You can see that this runs counter to the practice we are experiencing now, which does not make for transparency, where the governor sits down with a few of his people and selects people they want to be council chairman and councillors. And, once that list comes out, the state electoral commission does not do anything different from the list that the governor had issued.
But, if we have a situation where there is a standard, it will no doubt raise the interest of citizens of the place; I think it is going to go a long way to help us achieve that.
What would you point out as the driving spirit of section 150?
The driving spirit is just like I said, let there be a standard. Let the local government and the state government conform to these basic measures that are contained in the Electoral Act. The reason is simple. The Local Governments administer funds from the federation account.
So, if they are administering funds from the federation account, it is also important that their election, how they come into office; is in conformity with the prevailing laws. Otherwise, we will be witnessing a situation where somebody is only answerable to his appointer. Even if you want to call that an election, but it is purely a selection of people, who are only answerable to the governor, even when the resources being used to run the Local Government comes from the federation account.
Therefore, this is intended to introduce some measure of transparency in the management and use of Local Government resources, as well as to ensure that those who are there are truly accountable to the citizens.
Are you saying the Electoral Act 2022 has relevance in the conduct of Local Government elections?
It should have relevance. That is the wisdom in provision of that section 150, sub section 3, to make sure that you follow this and then do elections. This democratic practice has been in play now for nearly a quarter of a century. We are working towards building critical, very solid blocks, solid foundations on how to make our processes transparent and productive.
We do not want to continue with the old order, where resources, massive resources in the 774 Local Governments, are pushed down, if you like, push down the drain, because nobody is held accountable. Where leadership selection is through appointment instead of election.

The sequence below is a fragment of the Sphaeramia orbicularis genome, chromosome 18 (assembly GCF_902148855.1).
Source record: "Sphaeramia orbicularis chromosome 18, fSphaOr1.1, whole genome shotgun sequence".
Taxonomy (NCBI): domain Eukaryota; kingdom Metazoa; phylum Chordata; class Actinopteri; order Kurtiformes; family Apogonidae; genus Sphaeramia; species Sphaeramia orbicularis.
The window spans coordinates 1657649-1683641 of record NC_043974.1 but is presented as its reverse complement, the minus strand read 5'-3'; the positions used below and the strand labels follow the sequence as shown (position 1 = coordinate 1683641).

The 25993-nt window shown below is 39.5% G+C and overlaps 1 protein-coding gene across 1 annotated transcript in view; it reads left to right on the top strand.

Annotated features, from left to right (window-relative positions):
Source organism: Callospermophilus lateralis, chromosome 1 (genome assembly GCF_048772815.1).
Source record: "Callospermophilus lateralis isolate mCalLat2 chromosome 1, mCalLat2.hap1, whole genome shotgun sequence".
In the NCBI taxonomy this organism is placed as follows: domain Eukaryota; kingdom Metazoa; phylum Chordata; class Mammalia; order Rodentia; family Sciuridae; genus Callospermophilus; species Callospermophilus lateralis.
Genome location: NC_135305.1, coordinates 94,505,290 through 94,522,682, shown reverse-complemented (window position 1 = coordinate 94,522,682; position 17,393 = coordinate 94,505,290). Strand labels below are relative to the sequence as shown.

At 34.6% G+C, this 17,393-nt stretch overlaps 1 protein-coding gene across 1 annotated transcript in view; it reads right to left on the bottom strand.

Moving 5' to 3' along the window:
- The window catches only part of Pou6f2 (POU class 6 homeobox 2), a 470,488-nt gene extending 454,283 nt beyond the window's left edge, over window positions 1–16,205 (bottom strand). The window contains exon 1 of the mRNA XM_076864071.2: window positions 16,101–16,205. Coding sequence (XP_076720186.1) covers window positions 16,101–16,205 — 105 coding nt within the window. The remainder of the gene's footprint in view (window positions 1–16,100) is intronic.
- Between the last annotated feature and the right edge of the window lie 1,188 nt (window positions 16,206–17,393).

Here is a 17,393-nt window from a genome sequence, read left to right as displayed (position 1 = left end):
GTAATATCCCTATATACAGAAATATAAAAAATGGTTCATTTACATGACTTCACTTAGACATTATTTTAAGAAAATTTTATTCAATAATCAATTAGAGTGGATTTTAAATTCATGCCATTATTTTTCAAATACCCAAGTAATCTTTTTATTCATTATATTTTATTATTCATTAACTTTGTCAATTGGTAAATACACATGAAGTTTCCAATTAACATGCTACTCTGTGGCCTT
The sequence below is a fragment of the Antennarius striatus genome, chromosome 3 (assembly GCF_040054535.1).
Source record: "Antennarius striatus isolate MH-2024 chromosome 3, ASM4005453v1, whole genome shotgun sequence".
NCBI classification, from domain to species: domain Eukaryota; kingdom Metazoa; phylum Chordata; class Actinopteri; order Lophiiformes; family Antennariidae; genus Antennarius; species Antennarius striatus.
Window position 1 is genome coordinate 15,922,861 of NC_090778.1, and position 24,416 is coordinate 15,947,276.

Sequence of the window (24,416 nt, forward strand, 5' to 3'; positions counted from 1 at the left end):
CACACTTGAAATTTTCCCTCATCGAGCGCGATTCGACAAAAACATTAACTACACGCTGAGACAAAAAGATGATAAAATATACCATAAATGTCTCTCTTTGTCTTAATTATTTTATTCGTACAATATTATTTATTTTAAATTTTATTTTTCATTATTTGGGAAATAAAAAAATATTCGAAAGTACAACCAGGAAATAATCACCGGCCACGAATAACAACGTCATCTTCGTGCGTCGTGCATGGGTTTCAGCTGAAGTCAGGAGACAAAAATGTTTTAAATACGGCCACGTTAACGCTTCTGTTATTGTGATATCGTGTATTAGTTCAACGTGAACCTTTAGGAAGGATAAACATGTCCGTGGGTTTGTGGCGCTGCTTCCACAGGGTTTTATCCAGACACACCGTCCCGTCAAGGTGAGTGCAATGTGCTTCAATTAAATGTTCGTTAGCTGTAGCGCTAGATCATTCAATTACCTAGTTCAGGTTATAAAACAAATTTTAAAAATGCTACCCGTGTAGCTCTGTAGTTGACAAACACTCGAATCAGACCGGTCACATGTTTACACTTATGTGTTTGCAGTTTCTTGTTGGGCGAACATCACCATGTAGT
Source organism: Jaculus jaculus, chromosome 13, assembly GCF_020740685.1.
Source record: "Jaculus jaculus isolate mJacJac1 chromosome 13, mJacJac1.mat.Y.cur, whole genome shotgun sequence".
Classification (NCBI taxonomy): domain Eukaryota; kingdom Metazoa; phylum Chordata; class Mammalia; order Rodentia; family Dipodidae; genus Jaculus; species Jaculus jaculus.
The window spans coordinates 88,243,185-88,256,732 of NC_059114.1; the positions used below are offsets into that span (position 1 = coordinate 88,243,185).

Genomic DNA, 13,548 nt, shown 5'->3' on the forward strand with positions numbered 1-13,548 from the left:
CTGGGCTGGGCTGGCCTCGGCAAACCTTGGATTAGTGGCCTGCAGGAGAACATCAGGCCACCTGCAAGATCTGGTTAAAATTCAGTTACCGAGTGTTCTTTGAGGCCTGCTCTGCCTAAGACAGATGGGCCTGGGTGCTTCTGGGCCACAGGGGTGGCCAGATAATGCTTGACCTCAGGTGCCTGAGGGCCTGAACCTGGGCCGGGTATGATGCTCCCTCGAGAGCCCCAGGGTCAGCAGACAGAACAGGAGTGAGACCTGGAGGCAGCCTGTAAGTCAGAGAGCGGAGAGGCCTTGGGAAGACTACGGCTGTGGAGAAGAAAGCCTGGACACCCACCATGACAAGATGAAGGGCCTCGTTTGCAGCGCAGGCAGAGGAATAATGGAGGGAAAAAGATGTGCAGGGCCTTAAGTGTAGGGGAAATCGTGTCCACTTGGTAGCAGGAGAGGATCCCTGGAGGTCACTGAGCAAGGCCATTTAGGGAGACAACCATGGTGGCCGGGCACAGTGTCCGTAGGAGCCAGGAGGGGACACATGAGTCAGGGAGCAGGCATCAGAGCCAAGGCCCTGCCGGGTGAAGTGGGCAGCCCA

So, the Electoral Act should have relevance. It has relevance, and I think that is the wisdom for in making the Electoral Act 2022.
Having said that, how can the citizens themselves be mobilised to ensure that these laws rule during elections?
Well, sensitisation is very important. Sensitisation is important, because once people are sensitised, then you have the chance to mobilise them to do something. But, if they are unaware or ignorant of the provisions of the law, they are likely to sit back and say it is the same old game. So, sensitisation is important, the awareness campaign is very important here.
Let the citizens know that there is such a provision in the Electoral Act 2022, that you are not going to continue with the old order, where you write a list and the list you are writing is of Local Government chairmen that will be receiving money from federation account and administering such money without being accountable, but only accountable to his appointed.
So, sensitisation, and awareness campaign; is very important because we are moving forward. We are not moving backwards, because unless we have fiscal transparency in the way resources that come in are managed and accounted for, we will continue to see a situation where the Local Governments are not even able to pay salaries.
They don’t carry out the basic functions they are supposed to carry out, market, construct coverts, rural roads. They are not doing all those; it is just, that the money comes in and goes out without trace.
With concerns about the huge gap between legislation and execution, how does the issue of fiscal responsibility and transparency factor in?
It is a simple thing. What accounts for the huge gap between legislation and execution is particularly that at the lower level, at the sub-national level; the governors are very powerful such that even the members of the states’ Houses of Assembly are almost helpless. So, even when they make a law, to say we have made this law, who is going to execute the laws you have made? It is the executive; it is under the governor.
Even in places where you are supposed to have very effective audit processes under a very strong Auditor General, who is supposed to be working with the state House of Assembly, you don’t see those Auditor Generals having their powers. They are crippled, either directly from the governor’s office, or even through the House of Assembly or whoever is the chairman of Public Accounts Committee. The committee is supposed to be working hand-in-hand with the Auditor General. But, sometimes they prefer to listen to something else, instead of working to ensure transparency.